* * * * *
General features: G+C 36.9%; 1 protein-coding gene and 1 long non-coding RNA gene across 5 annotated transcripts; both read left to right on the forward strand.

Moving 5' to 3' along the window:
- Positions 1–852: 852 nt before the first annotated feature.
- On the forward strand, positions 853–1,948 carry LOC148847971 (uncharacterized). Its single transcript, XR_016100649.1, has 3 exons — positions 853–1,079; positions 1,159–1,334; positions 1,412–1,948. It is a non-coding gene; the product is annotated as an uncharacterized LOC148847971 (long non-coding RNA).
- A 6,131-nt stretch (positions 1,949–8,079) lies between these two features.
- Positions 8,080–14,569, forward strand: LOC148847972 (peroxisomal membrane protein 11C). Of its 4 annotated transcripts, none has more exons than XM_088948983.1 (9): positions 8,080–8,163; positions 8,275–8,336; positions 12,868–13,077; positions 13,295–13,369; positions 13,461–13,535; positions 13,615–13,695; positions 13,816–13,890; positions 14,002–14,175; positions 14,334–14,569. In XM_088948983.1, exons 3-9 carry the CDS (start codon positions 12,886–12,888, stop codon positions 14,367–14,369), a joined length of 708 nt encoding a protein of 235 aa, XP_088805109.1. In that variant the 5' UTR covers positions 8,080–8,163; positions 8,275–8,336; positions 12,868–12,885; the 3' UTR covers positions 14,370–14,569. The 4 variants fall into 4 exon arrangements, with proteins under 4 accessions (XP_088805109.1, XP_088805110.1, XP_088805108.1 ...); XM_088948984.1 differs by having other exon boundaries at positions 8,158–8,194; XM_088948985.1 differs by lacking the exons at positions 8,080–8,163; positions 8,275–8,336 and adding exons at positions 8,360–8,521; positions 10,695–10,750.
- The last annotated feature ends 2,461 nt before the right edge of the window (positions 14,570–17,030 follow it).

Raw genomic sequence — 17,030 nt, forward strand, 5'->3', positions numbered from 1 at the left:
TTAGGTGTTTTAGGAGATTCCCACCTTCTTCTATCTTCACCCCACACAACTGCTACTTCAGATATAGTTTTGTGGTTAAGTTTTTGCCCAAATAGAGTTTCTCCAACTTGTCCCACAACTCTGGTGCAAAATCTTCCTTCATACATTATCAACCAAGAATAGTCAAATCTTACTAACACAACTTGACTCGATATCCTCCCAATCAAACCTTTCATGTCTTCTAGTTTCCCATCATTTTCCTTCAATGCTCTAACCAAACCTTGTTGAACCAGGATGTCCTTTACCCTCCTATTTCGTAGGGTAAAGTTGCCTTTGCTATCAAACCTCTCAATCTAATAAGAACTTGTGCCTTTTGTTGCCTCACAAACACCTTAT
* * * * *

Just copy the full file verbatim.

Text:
General features: G+C 36.9%; 1 protein-coding gene and 1 long non-coding RNA gene across 5 annotated transcripts; both read left to right on the forward strand.

Moving 5' to 3' along the window:
- Positions 1–852: 852 nt before the first annotated feature.
- On the forward strand, positions 853–1,948 carry LOC148847971 (uncharacterized). Its single transcript, XR_016100649.1, has 3 exons — positions 853–1,079; positions 1,159–1,334; positions 1,412–1,948. It is a non-coding gene; the product is annotated as an uncharacterized LOC148847971 (long non-coding RNA).
- A 6,131-nt stretch (positions 1,949–8,079) lies between these two features.
- Positions 8,080–14,569, forward strand: LOC148847972 (peroxisomal membrane protein 11C). Of its 4 annotated transcripts, none has more exons than XM_088948983.1 (9): positions 8,080–8,163; positions 8,275–8,336; positions 12,868–13,077; positions 13,295–13,369; positions 13,461–13,535; positions 13,615–13,695; positions 13,816–13,890; positions 14,002–14,175; positions 14,334–14,569. In XM_088948983.1, exons 3-9 carry the CDS (start codon positions 12,886–12,888, stop codon positions 14,367–14,369), a joined length of 708 nt encoding a protein of 235 aa, XP_088805109.1. In that variant the 5' UTR covers positions 8,080–8,163; positions 8,275–8,336; positions 12,868–12,885; the 3' UTR covers positions 14,370–14,569. The 4 variants fall into 4 exon arrangements, with proteins under 4 accessions (XP_088805109.1, XP_088805110.1, XP_088805108.1 ...); XM_088948984.1 differs by having other exon boundaries at positions 8,158–8,194; XM_088948985.1 differs by lacking the exons at positions 8,080–8,163; positions 8,275–8,336 and adding exons at positions 8,360–8,521; positions 10,695–10,750.
- The last annotated feature ends 2,461 nt before the right edge of the window (positions 14,570–17,030 follow it).

Raw genomic sequence — 17,030 nt, forward strand, 5'->3', positions numbered from 1 at the left:
TTAGGTGTTTTAGGAGATTCCCACCTTCTTCTATCTTCACCCCACACAACTGCTACTTCAGATATAGTTTTGTGGTTAAGTTTTTGCCCAAATAGAGTTTCTCCAACTTGTCCCACAACTCTGGTGCAAAATCTTCCTTCATACATTATCAACCAAGAATAGTCAAATCTTACTAACACAACTTGACTCGATATCCTCCCAATCAAACCTTTCATGTCTTCTAGTTTCCCATCATTTTCCTTCAATGCTCTAACCAAACCTTGTTGAACCAGGATGTCCTTTACCCTCCTATTTCGTAGGGTAAAGTTGCCTTTGCTATCAAACCTCTCAATCTAATAAGAACTTGTGCCTTTTGTTGCCTCACAAACACCTTAT